Will you help us treat incurable conditions?

Sheffield is a place of innovation. And, with your help, this innovation could change lives. The University of Sheffield has the power to cure devastating genetic conditions.

Professor Azzouz with the quote "Sheffield is rewriting the future of genetic diseases. With your help, we can treat the incurable."

Our new Gene Therapy Innovation and Manufacturing Centre (GTIMC) is opening soon. It will help us develop treatments for previously incurable diseases.

All that's missing is a bioreactor for the lab to help speed up research and advance clinical trials. With the support of alumni, staff and friends of Sheffield, we're aiming to raise £200,000 by the end of July to purchase this special equipment.

Your support will bring hope to people coping with the devastating impact of genetic conditions. People like Robbie, and her family.

Portrait of the Edwards family - Mum and Dad with two children. The little girl Robbie wears leg braces.
Photo credit: Brooke Whicher photography

After Robbie's diagnosis, I would wake up every day and suddenly remember. It felt like a crushing weight. We had to find our inner strength to pick ourselves up and fight.

Having the University of Sheffield focus on this research gave us a spark of hope. It's been fuelling us ever since. A treatment would be a dream come true.

We’ve experienced one of the worst things that could happen in our lives. But suddenly, you start to see the best of humanity. Not just the researchers, but the community of supporters.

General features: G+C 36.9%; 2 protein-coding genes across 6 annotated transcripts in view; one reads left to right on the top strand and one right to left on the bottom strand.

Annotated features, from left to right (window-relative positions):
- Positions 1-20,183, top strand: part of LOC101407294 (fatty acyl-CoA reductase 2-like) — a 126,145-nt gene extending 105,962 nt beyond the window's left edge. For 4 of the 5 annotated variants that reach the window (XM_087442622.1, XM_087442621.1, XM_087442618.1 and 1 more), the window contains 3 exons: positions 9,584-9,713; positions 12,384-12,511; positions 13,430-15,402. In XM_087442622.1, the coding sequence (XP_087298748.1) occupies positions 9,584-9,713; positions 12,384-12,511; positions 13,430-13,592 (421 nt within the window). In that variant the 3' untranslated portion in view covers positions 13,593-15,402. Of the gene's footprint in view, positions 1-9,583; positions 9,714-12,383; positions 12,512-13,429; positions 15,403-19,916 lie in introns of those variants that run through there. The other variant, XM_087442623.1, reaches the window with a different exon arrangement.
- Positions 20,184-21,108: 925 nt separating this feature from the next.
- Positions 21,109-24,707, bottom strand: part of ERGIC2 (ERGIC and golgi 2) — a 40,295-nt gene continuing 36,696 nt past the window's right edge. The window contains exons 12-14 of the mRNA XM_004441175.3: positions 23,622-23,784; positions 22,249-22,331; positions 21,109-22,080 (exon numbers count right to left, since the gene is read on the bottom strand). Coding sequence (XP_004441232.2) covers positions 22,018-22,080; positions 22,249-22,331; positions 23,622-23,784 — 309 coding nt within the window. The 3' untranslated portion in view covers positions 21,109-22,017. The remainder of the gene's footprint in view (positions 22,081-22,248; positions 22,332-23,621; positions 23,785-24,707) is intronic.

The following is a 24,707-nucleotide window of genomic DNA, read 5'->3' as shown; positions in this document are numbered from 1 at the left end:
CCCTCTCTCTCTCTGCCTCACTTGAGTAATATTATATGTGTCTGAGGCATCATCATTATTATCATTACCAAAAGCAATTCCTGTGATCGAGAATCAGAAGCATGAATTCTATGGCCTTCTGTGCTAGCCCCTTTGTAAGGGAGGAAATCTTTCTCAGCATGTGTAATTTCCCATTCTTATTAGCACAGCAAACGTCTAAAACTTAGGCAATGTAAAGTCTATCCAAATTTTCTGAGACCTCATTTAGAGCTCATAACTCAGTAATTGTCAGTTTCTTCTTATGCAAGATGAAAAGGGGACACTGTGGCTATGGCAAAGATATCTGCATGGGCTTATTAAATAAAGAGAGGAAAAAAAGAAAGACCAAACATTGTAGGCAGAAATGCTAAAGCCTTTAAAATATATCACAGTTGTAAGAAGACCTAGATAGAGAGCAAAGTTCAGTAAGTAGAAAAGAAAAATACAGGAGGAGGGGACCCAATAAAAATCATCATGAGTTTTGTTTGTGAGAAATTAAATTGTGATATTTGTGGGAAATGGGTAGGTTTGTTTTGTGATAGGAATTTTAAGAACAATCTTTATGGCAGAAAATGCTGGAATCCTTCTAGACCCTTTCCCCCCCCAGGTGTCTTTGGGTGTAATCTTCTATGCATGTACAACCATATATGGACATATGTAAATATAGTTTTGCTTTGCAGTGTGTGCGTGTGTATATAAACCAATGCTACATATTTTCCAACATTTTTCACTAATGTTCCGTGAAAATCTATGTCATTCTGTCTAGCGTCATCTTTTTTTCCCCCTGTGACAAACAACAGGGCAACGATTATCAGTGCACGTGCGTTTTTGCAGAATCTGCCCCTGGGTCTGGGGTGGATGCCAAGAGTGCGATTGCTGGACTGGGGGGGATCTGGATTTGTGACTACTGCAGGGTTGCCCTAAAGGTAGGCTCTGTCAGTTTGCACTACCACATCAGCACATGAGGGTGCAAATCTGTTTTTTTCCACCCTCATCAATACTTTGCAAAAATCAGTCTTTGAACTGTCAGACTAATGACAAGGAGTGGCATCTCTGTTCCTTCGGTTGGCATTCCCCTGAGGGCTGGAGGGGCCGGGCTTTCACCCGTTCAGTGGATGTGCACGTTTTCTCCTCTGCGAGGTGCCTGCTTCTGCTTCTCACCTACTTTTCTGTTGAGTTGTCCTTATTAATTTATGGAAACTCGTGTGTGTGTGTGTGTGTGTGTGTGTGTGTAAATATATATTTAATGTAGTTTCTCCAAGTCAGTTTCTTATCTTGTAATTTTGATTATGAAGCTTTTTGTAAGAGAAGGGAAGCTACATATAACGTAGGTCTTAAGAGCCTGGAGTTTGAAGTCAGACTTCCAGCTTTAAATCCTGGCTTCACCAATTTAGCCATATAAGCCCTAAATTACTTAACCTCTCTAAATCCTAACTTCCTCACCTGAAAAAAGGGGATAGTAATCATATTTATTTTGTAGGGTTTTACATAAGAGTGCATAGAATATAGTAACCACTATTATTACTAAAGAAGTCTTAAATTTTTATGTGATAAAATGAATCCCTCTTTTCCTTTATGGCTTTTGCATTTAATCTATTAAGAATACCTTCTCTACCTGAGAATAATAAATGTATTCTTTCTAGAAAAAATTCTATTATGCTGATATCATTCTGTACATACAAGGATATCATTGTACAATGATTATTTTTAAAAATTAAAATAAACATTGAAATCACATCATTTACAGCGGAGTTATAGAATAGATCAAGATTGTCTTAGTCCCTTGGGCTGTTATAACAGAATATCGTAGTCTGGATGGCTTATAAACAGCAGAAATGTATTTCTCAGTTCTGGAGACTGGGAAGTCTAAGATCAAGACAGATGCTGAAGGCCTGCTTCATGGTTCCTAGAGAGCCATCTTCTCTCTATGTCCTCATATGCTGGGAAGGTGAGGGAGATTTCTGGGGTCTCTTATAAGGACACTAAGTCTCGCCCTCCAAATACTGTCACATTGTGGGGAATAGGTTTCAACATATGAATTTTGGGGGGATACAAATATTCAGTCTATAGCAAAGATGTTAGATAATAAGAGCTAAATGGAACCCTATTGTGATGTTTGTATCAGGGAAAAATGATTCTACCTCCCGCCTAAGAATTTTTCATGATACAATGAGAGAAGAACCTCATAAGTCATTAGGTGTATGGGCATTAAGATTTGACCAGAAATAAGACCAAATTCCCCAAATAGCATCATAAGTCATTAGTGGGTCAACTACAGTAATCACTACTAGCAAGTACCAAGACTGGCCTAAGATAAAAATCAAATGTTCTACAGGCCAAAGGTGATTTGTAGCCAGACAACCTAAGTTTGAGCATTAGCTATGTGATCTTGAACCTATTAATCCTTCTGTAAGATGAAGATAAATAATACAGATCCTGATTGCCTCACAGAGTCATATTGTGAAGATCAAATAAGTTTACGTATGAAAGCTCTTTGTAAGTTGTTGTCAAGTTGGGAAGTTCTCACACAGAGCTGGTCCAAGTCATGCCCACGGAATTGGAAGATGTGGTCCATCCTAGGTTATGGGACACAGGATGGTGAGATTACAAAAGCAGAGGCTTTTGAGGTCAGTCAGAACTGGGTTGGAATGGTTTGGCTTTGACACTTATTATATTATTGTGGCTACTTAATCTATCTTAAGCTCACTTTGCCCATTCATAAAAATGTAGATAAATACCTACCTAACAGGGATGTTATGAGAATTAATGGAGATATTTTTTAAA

People step up. And the support is comforting.

Kasey Edwards

Mother to Robbie who has the rare disease SPG47

Read Robbie's story

Portrait of Professor Azzouz at SITRAN

Sheffield is uniquely placed to lead a revolution in gene therapy.

Gene therapy replaces, repairs or switches-off faulty genes. Helping to stop, and even reverse, the damage caused by these awful diseases.

The researchers behind the Sheffield team have already helped to develop a gene therapy treatment for babies like Edward with Spinal Muscular Atrophy. 

It’s no exaggeration to say that gene therapy is already saving lives. With your support, Sheffield can help treat even more people.

Edward standing up with leg braces helped by a nurse.

How you'll help

Your support won’t just help people with rare diseases. This vital piece of equipment will further research for common conditions too. From dementia and MND, to hearing loss and even cancer.

When you choose to make a gift to this appeal, the ripple effect is huge. You’re helping to reduce national healthcare costs, by attacking the root cause of disease. You’re inspiring a young researcher with the best equipment. You’re bringing hope to a family, who for so long has been left waiting in the dark. And you’re helping us all to live healthier, happier lives.

Help us to meet our £200,000 fundraising target by 31 July and get the first lab in the GTIMC up and running.

You’ll help us produce treatments for patients in clinical trials much sooner and give hope to families.

Donate now

Robbie laughs and walks with a walker

Meet the research team

Find out more about the people behind the research and discover how they're personally fundraising to support the appeal

Meet the team finding treatments for genetic conditions
What is genetic disease research?
Professor Azzouz working in the lab

Researchers at Sheffield are aiming to uncover the mysteries of disease and develop gene therapy treatments for previously incurable conditions. But what is a genetic disease? And how will research help to treat those living with a genetic disease?

What is genetic disease research?